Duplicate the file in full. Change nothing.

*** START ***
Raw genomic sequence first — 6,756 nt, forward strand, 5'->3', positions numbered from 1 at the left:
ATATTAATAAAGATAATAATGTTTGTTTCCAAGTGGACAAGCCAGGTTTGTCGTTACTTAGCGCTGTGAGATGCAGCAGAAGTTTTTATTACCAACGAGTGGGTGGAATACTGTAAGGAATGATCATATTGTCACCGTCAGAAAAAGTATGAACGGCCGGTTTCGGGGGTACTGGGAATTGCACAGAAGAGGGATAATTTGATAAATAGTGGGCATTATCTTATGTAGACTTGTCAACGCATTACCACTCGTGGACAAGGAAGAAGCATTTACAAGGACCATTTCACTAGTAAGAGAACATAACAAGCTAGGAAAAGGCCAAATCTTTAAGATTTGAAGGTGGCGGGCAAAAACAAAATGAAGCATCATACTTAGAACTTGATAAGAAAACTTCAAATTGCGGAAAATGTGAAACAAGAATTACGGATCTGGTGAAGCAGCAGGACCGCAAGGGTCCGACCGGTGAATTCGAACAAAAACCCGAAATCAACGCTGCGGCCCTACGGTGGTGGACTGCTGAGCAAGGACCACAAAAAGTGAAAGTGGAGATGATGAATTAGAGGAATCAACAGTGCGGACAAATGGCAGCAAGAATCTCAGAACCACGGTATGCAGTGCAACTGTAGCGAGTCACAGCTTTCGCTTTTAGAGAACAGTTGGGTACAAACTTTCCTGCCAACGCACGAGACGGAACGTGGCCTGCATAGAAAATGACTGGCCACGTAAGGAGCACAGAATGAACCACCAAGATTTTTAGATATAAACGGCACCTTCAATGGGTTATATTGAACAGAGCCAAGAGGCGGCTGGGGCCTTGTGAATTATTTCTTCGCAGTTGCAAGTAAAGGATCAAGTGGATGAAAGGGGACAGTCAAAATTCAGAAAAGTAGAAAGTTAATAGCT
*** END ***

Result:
Raw genomic sequence first — 6,756 nt, forward strand, 5'->3', positions numbered from 1 at the left:
ATATTAATAAAGATAATAATGTTTGTTTCCAAGTGGACAAGCCAGGTTTGTCGTTACTTAGCGCTGTGAGATGCAGCAGAAGTTTTTATTACCAACGAGTGGGTGGAATACTGTAAGGAATGATCATATTGTCACCGTCAGAAAAAGTATGAACGGCCGGTTTCGGGGGTACTGGGAATTGCACAGAAGAGGGATAATTTGATAAATAGTGGGCATTATCTTATGTAGACTTGTCAACGCATTACCACTCGTGGACAAGGAAGAAGCATTTACAAGGACCATTTCACTAGTAAGAGAACATAACAAGCTAGGAAAAGGCCAAATCTTTAAGATTTGAAGGTGGCGGGCAAAAACAAAATGAAGCATCATACTTAGAACTTGATAAGAAAACTTCAAATTGCGGAAAATGTGAAACAAGAATTACGGATCTGGTGAAGCAGCAGGACCGCAAGGGTCCGACCGGTGAATTCGAACAAAAACCCGAAATCAACGCTGCGGCCCTACGGTGGTGGACTGCTGAGCAAGGACCACAAAAAGTGAAAGTGGAGATGATGAATTAGAGGAATCAACAGTGCGGACAAATGGCAGCAAGAATCTCAGAACCACGGTATGCAGTGCAACTGTAGCGAGTCACAGCTTTCGCTTTTAGAGAACAGTTGGGTACAAACTTTCCTGCCAACGCACGAGACGGAACGTGGCCTGCATAGAAAATGACTGGCCACGTAAGGAGCACAGAATGAACCACCAAGATTTTTAGATATAAACGGCACCTTCAATGGGTTATATTGAACAGAGCCAAGAGGCGGCTGGGGCCTTGTGAATTATTTCTTCGCAGTTGCAAGTAAAGGATCAAGTGGATGAAAGGGGACAGTCAAAATTCAGAAAAGTAGAAAGTTAATAGCT